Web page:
Hillsborough County’s Code Enforcement Department ensures that residential and commercial properties are in compliance with the laws and regulations governing them.

By Brad Stager

Maintaining basic overall aesthetics while promoting health and safety within structures and the landscape outside of them is how Hillsborough County’s Code Enforcement Department serves the community.

Besides ensuring buildings are properly maintained to guarantee structural integrity and that landscaping is appropriate to the property and surrounding environment, enforcing compliance with water restrictions, commercial signage rules (no emitting of smoke, vapors or sounds from signs allowed), overgrown grass limits, inoperable vehicle disposal and operating a business where zoning does not permit it are also part of a code enforcement officer’s routine.

When a property owner gets a visit about a possible violation, Code Enforcement Officer Larry Hoffman wants people to know that the goal is to achieve compliance through cooperation and support.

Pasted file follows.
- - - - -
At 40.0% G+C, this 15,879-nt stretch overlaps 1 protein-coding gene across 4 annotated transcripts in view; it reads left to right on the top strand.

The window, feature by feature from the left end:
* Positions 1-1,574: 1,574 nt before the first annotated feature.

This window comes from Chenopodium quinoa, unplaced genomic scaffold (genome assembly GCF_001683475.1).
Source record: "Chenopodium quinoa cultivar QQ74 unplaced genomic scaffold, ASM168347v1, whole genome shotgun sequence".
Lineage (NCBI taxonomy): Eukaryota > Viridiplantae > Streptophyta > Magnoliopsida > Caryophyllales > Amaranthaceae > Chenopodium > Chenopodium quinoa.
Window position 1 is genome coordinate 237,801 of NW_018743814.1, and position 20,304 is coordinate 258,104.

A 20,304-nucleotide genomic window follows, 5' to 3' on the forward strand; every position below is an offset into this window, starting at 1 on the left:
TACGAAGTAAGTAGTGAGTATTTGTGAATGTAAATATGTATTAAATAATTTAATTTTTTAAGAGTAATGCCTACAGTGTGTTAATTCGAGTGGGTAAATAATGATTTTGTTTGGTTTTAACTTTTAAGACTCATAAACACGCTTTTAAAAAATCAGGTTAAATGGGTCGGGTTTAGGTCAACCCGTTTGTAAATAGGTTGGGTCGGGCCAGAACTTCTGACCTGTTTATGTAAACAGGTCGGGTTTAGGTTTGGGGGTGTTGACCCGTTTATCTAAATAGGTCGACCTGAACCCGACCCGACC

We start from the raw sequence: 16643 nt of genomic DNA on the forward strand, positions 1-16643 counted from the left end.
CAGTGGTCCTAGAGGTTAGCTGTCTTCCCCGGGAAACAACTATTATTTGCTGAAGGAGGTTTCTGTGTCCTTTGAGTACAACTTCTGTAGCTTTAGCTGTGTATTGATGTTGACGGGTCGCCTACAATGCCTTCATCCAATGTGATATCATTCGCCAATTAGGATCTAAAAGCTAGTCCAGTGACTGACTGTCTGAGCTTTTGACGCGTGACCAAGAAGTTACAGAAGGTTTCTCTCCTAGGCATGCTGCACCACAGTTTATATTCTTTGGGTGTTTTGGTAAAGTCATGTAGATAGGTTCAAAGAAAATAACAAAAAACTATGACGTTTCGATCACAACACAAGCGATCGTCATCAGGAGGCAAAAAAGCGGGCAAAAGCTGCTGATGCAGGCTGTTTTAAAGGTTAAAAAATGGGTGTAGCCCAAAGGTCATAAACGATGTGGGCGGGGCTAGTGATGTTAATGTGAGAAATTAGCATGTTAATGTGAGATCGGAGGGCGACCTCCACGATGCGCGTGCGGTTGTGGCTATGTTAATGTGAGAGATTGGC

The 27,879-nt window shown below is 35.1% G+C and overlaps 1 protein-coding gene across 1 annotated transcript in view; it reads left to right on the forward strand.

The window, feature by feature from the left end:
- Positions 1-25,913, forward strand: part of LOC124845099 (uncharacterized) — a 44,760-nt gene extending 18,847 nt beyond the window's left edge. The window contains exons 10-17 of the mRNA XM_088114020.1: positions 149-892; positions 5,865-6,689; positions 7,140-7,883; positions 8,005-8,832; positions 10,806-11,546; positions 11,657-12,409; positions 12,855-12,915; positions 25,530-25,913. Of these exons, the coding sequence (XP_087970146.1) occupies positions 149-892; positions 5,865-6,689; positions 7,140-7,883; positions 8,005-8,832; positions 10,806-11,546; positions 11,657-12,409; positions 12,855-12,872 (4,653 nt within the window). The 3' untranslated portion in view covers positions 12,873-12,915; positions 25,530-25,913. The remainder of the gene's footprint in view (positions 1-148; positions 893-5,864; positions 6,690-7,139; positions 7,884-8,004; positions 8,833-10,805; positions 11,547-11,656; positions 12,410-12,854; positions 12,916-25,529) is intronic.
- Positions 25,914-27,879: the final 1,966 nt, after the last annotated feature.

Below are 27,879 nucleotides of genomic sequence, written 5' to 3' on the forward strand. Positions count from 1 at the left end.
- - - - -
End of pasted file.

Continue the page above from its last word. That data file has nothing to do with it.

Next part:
“We really want to work with homeowners and property owners,” said Hoffman in a Hillsborough Television (HTV) interview on the county’s YouTube channel. “We really just want to get everything into compliance. We’re not looking to stick people with fines or things like that. Our mission is to just bring the property back, return it to the neighborhood. That’s our goal, that’s what we want to do.”

Hoffman added that fines for violations can range from $50 a day to $5,000 a day.

Hillsborough County’s Code Enforcement Board is responsible for reviewing cases and assessing fines. The board meets monthly and hears evidence in code enforcement cases before rendering a decision. Residents with expertise in real estate, engineering, architecture, general contracting and business can serve on the board as one of its seven members and two alternates who are appointed by the County Board of Commissioners for terms of three years.

There are code enforcement volunteer opportunities available as well. Residents who are 16 and older can help keep their neighborhoods clean by removing illegal signs, often called ‘snipe’ signs, as a member of Volunteers in Public Service (VIPS). A background check and training are required to participate.

Residents can report possible code violations, pay fines or find out more about the county’s code enforcement efforts by visiting hcflgov.net or calling 274-6600.

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